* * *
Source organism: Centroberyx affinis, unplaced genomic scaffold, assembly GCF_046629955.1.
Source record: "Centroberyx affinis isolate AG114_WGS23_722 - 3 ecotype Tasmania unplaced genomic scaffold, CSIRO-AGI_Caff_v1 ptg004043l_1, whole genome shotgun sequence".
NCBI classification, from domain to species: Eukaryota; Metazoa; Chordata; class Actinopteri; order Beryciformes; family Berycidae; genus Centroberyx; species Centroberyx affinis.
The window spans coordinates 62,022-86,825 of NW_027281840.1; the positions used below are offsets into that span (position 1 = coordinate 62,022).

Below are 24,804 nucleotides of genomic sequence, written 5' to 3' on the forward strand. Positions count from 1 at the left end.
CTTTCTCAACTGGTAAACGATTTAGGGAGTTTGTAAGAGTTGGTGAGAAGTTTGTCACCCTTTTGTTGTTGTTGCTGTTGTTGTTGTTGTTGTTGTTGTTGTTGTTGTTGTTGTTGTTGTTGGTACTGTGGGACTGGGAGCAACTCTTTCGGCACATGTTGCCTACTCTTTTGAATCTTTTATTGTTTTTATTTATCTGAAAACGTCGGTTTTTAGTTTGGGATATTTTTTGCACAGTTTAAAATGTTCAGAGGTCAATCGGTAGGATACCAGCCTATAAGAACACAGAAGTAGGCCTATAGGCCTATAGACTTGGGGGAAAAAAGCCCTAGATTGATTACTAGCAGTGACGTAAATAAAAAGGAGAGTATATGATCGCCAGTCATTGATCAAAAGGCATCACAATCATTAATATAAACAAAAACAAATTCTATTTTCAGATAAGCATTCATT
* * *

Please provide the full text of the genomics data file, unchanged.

Source organism: Centroberyx affinis, unplaced genomic scaffold, assembly GCF_046629955.1.
Source record: "Centroberyx affinis isolate AG114_WGS23_722 - 3 ecotype Tasmania unplaced genomic scaffold, CSIRO-AGI_Caff_v1 ptg004043l_1, whole genome shotgun sequence".
NCBI classification, from domain to species: Eukaryota; Metazoa; Chordata; class Actinopteri; order Beryciformes; family Berycidae; genus Centroberyx; species Centroberyx affinis.
The window spans coordinates 62,022-86,825 of NW_027281840.1; the positions used below are offsets into that span (position 1 = coordinate 62,022).

Below are 24,804 nucleotides of genomic sequence, written 5' to 3' on the forward strand. Positions count from 1 at the left end.
CTTTCTCAACTGGTAAACGATTTAGGGAGTTTGTAAGAGTTGGTGAGAAGTTTGTCACCCTTTTGTTGTTGTTGCTGTTGTTGTTGTTGTTGTTGTTGTTGTTGTTGTTGTTGTTGTTGTTGGTACTGTGGGACTGGGAGCAACTCTTTCGGCACATGTTGCCTACTCTTTTGAATCTTTTATTGTTTTTATTTATCTGAAAACGTCGGTTTTTAGTTTGGGATATTTTTTGCACAGTTTAAAATGTTCAGAGGTCAATCGGTAGGATACCAGCCTATAAGAACACAGAAGTAGGCCTATAGGCCTATAGACTTGGGGGAAAAAAGCCCTAGATTGATTACTAGCAGTGACGTAAATAAAAAGGAGAGTATATGATCGCCAGTCATTGATCAAAAGGCATCACAATCATTAATATAAACAAAAACAAATTCTATTTTCAGATAAGCATTCATT